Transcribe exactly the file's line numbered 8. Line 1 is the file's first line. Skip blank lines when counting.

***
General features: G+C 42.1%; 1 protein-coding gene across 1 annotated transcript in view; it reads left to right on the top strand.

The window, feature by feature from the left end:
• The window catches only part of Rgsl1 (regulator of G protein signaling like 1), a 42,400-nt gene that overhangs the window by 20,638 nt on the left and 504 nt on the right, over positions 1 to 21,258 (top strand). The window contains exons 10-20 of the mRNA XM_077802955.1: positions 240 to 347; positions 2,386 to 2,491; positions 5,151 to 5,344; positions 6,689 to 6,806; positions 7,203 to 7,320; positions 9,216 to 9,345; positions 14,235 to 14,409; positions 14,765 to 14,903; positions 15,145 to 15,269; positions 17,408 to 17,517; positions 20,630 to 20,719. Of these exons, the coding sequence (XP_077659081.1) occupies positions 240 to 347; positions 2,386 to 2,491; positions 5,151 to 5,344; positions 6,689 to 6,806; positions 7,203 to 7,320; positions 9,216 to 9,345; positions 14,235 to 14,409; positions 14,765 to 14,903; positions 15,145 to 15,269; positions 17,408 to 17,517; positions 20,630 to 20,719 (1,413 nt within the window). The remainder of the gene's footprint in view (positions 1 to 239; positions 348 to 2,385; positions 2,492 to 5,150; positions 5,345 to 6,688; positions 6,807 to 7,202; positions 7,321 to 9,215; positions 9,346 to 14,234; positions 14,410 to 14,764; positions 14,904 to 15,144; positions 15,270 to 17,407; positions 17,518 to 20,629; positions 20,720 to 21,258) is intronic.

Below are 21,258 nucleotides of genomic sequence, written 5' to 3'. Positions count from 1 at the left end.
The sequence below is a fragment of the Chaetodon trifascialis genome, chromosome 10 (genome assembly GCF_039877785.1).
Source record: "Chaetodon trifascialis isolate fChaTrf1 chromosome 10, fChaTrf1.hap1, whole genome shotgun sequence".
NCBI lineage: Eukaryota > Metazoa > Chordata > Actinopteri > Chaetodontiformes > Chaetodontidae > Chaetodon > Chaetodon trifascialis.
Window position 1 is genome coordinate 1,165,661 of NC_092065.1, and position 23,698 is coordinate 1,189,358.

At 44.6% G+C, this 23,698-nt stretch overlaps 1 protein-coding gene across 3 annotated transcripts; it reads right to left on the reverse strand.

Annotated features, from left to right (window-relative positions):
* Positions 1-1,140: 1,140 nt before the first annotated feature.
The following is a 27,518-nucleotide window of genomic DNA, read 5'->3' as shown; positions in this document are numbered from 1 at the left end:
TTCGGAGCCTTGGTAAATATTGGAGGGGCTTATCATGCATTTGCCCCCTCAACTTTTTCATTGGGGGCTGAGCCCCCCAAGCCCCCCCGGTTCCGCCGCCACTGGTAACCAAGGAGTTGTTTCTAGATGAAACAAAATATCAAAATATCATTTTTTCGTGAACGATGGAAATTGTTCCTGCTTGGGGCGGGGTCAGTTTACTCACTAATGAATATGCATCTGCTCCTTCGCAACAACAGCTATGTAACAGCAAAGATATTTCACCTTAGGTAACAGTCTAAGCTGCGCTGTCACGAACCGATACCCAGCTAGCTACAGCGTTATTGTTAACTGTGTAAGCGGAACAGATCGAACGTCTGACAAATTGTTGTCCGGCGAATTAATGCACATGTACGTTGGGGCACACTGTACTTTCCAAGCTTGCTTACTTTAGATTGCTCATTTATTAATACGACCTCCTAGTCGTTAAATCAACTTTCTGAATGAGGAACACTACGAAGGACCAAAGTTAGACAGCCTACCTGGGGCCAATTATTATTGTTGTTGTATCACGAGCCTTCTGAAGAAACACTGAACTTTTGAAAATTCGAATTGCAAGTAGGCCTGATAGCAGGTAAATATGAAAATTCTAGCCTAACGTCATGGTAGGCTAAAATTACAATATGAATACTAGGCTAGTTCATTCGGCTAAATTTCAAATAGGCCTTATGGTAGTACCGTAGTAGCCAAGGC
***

Window position 1 is genome coordinate 1,165,661 of NC_092065.1, and position 23,698 is coordinate 1,189,358.